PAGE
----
Unlike optical biosensors, RAP is said to be unaffected by solvents, eliminating the need to run calibration to normalize for the effects of organic solvents such as DMSO, or components of crude cell lysates, culture medium, or serum samples.
In describing the advantages of RAP-based technologies, Dr. Schnerr contrasted it to optical label-free biosensor methods, explaining that optical label-free biosensor methods ultimately detect and measure changes in dielectric constant or refractive index of a solution in close proximity to the surface of the sensor substrate.
“The advantages of powerful techniques under extremely well-controlled conditions are often minimized when trying to apply these methods in routine analytical procedures,” she explained. As optical methods rely on proximity-based detection, any analyte that is within the evanescent sensing field (typically 300 nm for most SPR devices) is detected as bound. This is the case whether it is physically bound to the receptor or simply in close proximity to the surface of the sensor.
In contrast, RAP measures only those materials that are acoustically coupled to the sensor surface, that is, binding-based detection rather than proximity-based detection. The process of measuring refractive index changes with optical methods to infer mass changes, imparts a number of other intrinsic limitations—in particular, the masking of binding events that occurs in sample environments that have variant refractive indices.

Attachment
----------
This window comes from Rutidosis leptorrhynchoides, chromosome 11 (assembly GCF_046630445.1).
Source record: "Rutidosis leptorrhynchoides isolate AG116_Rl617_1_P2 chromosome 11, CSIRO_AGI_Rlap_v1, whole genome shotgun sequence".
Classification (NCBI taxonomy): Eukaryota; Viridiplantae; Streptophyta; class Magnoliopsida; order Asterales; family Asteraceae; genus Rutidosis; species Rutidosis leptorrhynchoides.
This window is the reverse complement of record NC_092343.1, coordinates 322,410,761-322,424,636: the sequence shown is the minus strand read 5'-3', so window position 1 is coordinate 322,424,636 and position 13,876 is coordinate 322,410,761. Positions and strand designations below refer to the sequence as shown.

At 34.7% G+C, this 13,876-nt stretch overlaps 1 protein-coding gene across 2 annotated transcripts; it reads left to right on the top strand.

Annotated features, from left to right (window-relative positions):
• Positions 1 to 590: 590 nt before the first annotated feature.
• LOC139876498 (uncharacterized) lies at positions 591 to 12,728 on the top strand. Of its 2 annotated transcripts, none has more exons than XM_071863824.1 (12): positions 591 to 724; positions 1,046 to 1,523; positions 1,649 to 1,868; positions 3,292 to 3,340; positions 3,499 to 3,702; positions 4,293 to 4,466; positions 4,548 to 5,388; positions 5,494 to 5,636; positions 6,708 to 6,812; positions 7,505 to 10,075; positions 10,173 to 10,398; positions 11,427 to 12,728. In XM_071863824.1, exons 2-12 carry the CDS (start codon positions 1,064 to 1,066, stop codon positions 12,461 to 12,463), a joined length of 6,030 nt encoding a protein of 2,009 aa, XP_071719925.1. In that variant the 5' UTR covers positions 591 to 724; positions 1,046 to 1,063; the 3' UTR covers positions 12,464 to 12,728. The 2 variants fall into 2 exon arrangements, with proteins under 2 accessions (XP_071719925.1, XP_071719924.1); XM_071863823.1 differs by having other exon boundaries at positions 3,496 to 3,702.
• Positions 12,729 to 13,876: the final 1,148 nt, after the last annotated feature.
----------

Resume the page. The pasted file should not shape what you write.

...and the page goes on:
The RAPid 4 system analyzes up to four samples or combinations of samples and control materials in parallel, processing an average of 350 samples per day. According to Dr. Schnerr, RAPid 4 development has incorporated significant innovation, including the stress-free mounted crystal holding two resonating centers that replaces the conventional O-ring design used in other QCM devices. The new design is said to improve baseline stability and control referencing, enabling the study of slower off-rates, plus it creates a smaller flow cell volume for improved kinetics with higher sensitivity.
Dr. Schnerr noted that the RAPid 4 biosensor is well-suited to the development of biotherapeutics because it allows direct measurements in crude and complex samples, thereby eliminating expensive time-consuming purification of often limited material while delivering high-content information.
Efficiency is further refined through automation and the elimination of analyte labelling. In addition, the real-time nature of acoustic detection allows prompt decisions to be made associated with biotherapeutic pharmacology, clone selection, culture conditions, and purification efficiency even in the early stages of development.